BOSTON — Khizr Khan said President Donald Trump is not protecting national security but endangering it with “bigoted” rhetoric and his so-called Muslim ban.
Khan spoke exclusively to The Daily Beast before accepting an award from the American Civil Liberties Union of Massachusetts at its annual Bill of Rights Dinner on Monday.
When asked about the Ninth Circuit’s review of arguments from the federal government and attorneys on Trump’s executive order limiting travel from Muslim-majority countries, Khan said, “We need to have faith that presidents come and go, but these values enshrined in our Constitution and Bill of Rights will remain not just for us but for rest of world who sees this as a beacon of hope.”
Khan commented on the strategy Trump has used in saying that the Muslim ban will strengthen the nation’s national security.
“This is not only my opinion, but the leaders of this country’s national-security agencies, who have said that these policies and these pronouncements only worsen the situation. It alienates the community, which creates room for those who don't wish us well—room for terrorist organizations to come and exploit innocent people.”
He continued that Trump’s “Muslim ban” is not about safety, but rather “because of political expediency and political bigoted statements to fulfill promises made by Trump” on the campaign trail. Khan said he believes that the EO is endangering American soldiers abroad, and “those who have worked in support of our armed forces.”
Khizr and Ghazala Khan are the Pakistani-American parents of U.S. Army Capt. Humayun Khan, who was killed in combat in 2004 during a tour in Iraq. Khan was inspecting a suspicious vehicle when a bomb went off that killed him. He is buried in Arlington National Cemetery and posthumously was awarded the Bronze Star Medal and Purple Heart for valor.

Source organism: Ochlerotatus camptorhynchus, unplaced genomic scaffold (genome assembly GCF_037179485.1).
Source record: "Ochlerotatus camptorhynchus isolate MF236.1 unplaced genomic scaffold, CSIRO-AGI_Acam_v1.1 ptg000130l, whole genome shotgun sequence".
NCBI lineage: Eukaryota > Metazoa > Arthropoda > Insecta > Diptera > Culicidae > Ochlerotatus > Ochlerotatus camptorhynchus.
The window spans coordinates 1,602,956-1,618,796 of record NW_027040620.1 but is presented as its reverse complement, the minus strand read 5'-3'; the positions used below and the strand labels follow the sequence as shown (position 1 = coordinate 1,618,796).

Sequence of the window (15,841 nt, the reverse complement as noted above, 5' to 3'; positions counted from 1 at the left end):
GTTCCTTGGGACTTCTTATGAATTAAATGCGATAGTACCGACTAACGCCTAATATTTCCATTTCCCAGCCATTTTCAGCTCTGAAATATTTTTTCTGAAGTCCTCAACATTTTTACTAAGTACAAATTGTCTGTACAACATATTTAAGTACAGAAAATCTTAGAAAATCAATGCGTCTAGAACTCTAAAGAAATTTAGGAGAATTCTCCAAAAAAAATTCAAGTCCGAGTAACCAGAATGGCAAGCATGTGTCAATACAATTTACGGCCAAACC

The story of Khan was brought to Americans’ attention during the 2016 presidential campaign, when his parents spoke on the final day of the Democratic National Convention.
At the ACLU dinner, the Gold Star father and attorney said he and his wife were hesitant to speak publicly, but received a note from neighborhood children in their mailbox. He identified them as four fifth-graders. It said, “Mr. and Mrs. Khan, we love Sofia very much. Can you make sure she is not thrown out of this country?” That’s when they decided to speak at the DNC.
There, Khizr criticized Trump’s then-proposed ban on Muslim immigration, which has since partially come to fruition with his January executive order. He said, “Let me ask you: Have you ever read the United States Constitution? I will gladly lend you my copy. In this document, look for the words “liberty,” and “equal protection of the law.”
In the days that followed, Trump implied that Ghazala Khan was silenced, saying, “maybe she wasn’t allowed to have anything to say.” The comments drew the ire of Democrats and Republicans alike.
She later published an op-ed in The Washington Post to respond. The Khans campaigned with Hillary Clinton during the last month of the campaign.
Khan has seen friends affected by the temporary travel ban in January, prior to the stays of removal enacted by several courts.
“I know a couple that refused to come back,” Khan said. “They were teaching at American universities and would not subject themselves to this. Our students and institutions are deprived of them.”
He said the same thing is happening to technology workers who are employed through visas from other countries, and cited that 30 percent of U.S. Nobel laureates have been foreign-born. He said they say, “I will go to Canada. I will go elsewhere,” adding “I remain concerned that my nation is losing a tremendous amount of contribution and entrepreneurship from immigrants.”
Khan concluded in his speech with a call to action for people to go to town halls. “Never underestimate the power of your voice. I am so grateful. Thank you for this honor.”